Friday, August 6, 1999 Published at 13:07 GMT 14:07 UK
NHS rationing: The key areas
A drug to relieve flu symptoms will be scrutinised
BBC News Online examines which controversial treatments will be scrutinised by the National Institute for Clinical Excellence - and why they have been chosen.
From autumn 1999 onwards
Prosthetic hips can cost anywhere between £200 to £2,000 or more, and the more expensive, modern models are not necessarily any better than the old, cheap ones.
NICE's job is to find out which one works best for and offers best value.
Recent developments in hearing aid technology have made a big difference, but which aid you get can depend on where you live in the country.
Guidance from NICE will establish what is the minimum standard of hearing aid a patient can expect.
Wisdom tooth extraction
Many people every year have their wisdom teeth removed even though they are causing no problems - having such a serious procedure can cause complications, and NICE must decide whether the potential benefits outweigh the risks.
Cervical Smear Testing
NICE will work out whether the possible advantages of more accurately reading slides are worth the investment, or whether the money could save more lives if spent elsewhere in the health service.
Coronary artery stent
Stents are devices placed inside heart arteries after they have been widened using a balloon placed inside the blood vessel. They are thought to reduce the risk of it narrowing again.
However, some experts say the technique is used inappropriately, and NICE has been asked to answer this question, as well as evaluate a lot of variations on the basic technique used by different surgeons to find out which get the best results.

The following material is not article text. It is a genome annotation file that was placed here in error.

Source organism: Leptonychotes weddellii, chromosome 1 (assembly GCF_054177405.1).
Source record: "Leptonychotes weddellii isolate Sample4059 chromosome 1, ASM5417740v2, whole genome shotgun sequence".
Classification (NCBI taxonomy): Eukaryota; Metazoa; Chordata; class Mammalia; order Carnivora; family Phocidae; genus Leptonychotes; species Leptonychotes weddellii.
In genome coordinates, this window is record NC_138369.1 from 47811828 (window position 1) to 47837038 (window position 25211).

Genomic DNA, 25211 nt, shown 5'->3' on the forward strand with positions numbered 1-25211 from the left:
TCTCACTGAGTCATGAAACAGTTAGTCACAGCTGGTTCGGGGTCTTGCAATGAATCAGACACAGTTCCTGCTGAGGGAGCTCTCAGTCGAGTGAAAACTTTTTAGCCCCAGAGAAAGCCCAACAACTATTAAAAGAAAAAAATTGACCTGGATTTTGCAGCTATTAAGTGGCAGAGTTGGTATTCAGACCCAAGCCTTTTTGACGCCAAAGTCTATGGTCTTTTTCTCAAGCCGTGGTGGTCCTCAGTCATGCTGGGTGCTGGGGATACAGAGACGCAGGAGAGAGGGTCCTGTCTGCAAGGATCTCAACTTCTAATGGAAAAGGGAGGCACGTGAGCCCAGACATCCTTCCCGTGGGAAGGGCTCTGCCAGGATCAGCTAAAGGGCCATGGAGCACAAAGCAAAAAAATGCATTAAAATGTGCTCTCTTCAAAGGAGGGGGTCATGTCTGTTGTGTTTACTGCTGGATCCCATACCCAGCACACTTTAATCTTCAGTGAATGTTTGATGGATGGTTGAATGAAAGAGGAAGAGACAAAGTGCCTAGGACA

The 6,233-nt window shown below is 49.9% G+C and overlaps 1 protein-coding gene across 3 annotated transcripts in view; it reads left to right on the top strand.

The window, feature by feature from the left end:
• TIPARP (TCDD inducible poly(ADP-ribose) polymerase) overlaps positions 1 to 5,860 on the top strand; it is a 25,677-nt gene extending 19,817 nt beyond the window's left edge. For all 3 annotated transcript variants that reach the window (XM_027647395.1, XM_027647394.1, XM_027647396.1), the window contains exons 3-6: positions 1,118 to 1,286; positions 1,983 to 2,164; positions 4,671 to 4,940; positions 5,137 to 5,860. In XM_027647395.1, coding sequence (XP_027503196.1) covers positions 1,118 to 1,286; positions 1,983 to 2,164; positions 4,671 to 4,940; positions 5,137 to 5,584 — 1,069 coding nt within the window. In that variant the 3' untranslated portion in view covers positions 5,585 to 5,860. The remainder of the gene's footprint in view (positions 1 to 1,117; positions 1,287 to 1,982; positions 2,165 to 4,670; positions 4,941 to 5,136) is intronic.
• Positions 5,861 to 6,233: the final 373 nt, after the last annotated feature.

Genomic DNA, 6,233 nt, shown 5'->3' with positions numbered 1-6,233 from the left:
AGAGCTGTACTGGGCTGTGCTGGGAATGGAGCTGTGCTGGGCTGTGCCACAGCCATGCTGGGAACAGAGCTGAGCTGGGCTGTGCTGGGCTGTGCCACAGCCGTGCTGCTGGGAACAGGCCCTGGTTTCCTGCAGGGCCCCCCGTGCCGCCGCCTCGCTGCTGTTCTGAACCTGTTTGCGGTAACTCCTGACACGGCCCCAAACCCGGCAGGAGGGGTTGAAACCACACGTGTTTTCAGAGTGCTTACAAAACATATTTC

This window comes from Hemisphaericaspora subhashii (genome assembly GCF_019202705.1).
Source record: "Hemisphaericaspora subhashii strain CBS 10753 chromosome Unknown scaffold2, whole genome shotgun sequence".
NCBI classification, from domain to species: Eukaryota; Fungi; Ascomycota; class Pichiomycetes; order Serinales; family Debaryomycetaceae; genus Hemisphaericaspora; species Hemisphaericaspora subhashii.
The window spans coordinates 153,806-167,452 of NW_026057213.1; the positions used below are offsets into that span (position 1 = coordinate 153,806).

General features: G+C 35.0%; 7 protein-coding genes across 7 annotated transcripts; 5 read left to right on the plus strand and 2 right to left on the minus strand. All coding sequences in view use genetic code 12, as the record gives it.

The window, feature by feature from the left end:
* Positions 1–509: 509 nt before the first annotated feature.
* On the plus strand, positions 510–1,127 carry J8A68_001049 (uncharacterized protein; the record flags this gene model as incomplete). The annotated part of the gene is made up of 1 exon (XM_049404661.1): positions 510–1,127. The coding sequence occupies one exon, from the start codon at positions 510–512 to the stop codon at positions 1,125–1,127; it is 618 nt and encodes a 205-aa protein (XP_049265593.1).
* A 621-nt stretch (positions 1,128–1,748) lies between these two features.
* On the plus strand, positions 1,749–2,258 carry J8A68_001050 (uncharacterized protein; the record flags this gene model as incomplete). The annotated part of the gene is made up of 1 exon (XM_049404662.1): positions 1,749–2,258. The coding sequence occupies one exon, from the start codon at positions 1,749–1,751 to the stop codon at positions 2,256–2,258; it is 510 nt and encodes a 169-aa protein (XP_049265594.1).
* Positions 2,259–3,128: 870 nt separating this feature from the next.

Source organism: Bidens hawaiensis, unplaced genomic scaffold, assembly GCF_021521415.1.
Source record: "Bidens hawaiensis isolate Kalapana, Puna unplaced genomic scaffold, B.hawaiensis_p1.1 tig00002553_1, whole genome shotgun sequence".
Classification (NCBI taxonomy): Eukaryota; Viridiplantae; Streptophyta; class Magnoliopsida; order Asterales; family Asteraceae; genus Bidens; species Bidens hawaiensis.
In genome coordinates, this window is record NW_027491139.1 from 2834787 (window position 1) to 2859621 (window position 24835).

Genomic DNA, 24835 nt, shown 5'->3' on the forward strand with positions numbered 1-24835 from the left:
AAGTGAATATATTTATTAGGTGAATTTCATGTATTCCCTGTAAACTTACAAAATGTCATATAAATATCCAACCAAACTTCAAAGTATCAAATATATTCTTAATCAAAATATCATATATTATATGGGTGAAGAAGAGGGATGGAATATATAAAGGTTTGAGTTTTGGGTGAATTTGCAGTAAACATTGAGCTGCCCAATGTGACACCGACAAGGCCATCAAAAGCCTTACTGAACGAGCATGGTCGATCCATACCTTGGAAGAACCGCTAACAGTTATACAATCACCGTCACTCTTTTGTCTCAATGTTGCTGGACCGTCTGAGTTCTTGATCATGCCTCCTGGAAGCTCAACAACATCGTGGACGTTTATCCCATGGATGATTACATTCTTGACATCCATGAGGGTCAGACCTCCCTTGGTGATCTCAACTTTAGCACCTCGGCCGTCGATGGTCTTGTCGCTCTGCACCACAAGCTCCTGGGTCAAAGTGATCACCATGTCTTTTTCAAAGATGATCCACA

Cancer chemotherapy using Taxanes
Taxanes are the class of drugs, derived from the yew tree, which include Taxol, a treatment for ovarian and breast cancer.
Taxol costs £7,500 per patient per year, and despite evidence that it prolongs life in ovarian cancer patients, some health authorities are still unwilling to pay for it - a classic example of "postcode prescribing".
NICE will attempt to give definitive advice on whether it gives enough benefit to justify the price to the NHS.
However, many clinicians still feel it is not cost effective enough, and NICE will try to work out whether the NHS should pay.
It will also look at another MS treatment, Glatarimer, and may produce guidelines covering many more aspects of MS treatments.
Zanamivir (known as Relenza) and Oseltamivir, although not yet available in this country, are the first ever treatments developed against 'flu.
The NHS fears that demand for these drugs over the winter could leave it with an enormous bills, although the drugs could cut the length of 'flu attacks by days and save the economy money.
NICE is allowed to look at not just the cost to the health service, but the potential benefits to the country.
NICE will look at the variety of devices available to asthma sufferers, but particularly children.
There is much debate on whether some of the more sophisticated of these are worth the money.